2 These later editions were expanded to include “Twenty-Four Useful Booklets,” and the “Hymn of Comfort for an Exile,” which Wagenmann mentions later, was also inserted. The two extra booklets were “Comfort for the Dying” and “Comforting Thoughts for the Dying.”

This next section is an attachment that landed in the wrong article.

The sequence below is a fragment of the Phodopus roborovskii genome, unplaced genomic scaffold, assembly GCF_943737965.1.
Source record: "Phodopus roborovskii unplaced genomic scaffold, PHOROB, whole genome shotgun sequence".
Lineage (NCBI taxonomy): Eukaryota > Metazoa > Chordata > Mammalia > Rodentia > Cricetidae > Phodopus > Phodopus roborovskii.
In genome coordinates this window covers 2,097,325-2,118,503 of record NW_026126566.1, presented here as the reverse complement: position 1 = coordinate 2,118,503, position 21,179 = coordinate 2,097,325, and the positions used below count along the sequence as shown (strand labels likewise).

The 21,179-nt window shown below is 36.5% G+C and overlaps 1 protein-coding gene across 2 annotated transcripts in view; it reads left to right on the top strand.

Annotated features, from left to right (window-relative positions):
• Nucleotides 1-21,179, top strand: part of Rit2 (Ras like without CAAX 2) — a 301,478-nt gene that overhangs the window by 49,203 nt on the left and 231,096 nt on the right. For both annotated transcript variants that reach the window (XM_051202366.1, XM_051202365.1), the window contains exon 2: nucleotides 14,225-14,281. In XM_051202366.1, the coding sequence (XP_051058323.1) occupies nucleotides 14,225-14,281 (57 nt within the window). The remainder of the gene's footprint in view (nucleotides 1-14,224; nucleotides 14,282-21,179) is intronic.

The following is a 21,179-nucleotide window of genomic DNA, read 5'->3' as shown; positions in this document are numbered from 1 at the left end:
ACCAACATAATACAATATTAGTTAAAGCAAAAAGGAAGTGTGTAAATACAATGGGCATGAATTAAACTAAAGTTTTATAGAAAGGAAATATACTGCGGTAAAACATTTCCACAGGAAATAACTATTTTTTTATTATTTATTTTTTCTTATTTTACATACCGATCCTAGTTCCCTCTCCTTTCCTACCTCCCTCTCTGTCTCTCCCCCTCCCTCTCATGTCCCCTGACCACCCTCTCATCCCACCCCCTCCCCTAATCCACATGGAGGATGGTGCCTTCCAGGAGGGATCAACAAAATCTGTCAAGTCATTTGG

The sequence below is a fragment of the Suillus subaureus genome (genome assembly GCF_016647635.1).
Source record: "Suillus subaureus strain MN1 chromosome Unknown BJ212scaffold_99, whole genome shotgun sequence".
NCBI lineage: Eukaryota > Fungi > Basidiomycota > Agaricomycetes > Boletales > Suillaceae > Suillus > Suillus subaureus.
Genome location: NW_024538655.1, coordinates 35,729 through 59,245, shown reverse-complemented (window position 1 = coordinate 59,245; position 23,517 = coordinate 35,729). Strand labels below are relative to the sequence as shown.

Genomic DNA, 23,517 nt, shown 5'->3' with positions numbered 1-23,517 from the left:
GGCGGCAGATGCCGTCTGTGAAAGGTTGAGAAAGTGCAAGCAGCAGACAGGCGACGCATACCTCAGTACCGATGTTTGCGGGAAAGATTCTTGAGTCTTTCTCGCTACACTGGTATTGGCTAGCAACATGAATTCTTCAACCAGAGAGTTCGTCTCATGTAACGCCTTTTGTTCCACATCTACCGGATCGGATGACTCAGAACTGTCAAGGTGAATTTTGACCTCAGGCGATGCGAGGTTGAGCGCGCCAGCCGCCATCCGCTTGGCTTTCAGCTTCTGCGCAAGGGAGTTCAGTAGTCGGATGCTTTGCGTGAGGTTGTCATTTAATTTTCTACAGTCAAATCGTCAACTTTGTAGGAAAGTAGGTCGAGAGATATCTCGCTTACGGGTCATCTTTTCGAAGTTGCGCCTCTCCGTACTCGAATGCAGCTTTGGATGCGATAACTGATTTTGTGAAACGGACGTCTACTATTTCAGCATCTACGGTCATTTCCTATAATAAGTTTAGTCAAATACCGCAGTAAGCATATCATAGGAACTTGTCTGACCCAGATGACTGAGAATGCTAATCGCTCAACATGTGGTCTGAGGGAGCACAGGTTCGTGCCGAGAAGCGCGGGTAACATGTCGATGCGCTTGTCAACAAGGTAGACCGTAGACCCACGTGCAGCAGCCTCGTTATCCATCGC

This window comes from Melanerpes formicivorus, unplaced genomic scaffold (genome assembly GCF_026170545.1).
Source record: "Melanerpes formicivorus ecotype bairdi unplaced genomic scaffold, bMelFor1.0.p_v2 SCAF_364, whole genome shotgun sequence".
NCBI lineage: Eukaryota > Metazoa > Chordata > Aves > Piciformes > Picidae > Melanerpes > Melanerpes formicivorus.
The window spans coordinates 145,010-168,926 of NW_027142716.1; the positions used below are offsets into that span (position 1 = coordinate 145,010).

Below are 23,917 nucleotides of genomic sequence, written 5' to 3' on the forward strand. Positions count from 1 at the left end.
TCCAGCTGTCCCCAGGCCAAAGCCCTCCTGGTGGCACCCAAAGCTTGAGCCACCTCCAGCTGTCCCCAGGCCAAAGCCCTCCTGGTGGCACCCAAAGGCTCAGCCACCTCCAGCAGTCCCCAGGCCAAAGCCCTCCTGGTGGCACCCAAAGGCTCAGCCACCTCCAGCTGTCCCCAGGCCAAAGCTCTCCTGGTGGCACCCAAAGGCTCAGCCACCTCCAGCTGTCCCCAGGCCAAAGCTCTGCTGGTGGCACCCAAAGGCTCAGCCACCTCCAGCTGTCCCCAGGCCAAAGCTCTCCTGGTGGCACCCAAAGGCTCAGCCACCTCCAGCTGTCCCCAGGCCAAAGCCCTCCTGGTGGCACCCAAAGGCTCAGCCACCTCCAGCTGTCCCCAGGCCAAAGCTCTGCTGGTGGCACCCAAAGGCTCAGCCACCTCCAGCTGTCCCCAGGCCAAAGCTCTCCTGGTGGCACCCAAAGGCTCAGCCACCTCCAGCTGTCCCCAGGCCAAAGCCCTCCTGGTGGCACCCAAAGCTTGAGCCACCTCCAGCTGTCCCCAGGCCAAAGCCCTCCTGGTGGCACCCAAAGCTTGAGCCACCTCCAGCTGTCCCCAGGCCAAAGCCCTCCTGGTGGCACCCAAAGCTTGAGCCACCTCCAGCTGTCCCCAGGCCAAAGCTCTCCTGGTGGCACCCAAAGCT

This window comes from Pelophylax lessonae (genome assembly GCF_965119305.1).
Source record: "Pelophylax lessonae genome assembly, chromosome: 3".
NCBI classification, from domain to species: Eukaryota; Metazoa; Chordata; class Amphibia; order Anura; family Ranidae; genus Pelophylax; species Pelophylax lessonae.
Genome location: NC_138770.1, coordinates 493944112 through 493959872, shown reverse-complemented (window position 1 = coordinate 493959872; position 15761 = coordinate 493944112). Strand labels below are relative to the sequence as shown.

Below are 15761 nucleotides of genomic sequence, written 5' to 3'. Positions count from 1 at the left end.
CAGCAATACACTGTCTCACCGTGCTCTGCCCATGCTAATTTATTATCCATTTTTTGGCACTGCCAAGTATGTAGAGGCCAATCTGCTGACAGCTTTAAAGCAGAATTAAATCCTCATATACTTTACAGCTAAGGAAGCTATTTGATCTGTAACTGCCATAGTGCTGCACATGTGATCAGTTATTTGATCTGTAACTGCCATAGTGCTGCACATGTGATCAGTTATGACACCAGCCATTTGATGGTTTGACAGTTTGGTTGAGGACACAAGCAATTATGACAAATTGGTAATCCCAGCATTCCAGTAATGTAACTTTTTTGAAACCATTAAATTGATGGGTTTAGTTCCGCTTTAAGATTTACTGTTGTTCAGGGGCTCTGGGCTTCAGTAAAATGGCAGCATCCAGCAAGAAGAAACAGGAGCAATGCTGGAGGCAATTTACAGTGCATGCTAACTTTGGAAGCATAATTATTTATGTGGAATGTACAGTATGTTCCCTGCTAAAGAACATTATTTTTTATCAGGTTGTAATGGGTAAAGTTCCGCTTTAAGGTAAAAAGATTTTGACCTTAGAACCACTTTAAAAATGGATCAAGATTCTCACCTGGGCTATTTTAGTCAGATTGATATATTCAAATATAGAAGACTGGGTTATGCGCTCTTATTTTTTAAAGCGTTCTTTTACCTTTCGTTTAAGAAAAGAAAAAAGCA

3 I also edited Wagenmann’s summary of the contents (cf. endnote 1). Wagenmann’s summary reads: 1) Schaitberger’s circular to the countrymen he has left behind, containing the confession of faith he had composed earlier, 2) an account of the Salzburg reformation, 3) religious conversation, 4) tractate on the young man and the old man, 5) Christian mirror, 6) the golden nourishing art of the children of God, 7) meditations on death, 8) the art of dying, 9) comfort for the dying, 10) repentance-blaring trumpet of judgment, 11) circular to his children in Salzburg territory, 12) to his brothers [sic], 13) evangelical Christian duty, 14) conversation about true and false Christianity, 15) tractate on perfection, 16) consolations for distressed and afflicted souls, 17) report on religion, 18) religious questions, 19) traveling conversation, 20) tractate on infant baptism, 21) on the appearances of angels, 22) works of repentance, 23) reply to the letter of a Nicodemite, 24) on the certainty of faith and the true knowledge of Christ. The content listed by Wagenmann is all in Schaitberger’s work, with the exception of “works of repentance [Bußwerke],” which appears to be a misspelling of “Buß-Wecker.” But much of what he labels as its own booklet is actually a sub-theme of a different booklet. For example, his #4 (which, however, should be “conversation between a young man and a poor man”) is included in what he labels #10. His #14 and #15 are both included in what he labels #13, and his #20, #21, #23, and #24 are all included in the actual #21, “Four Christian Reflections.”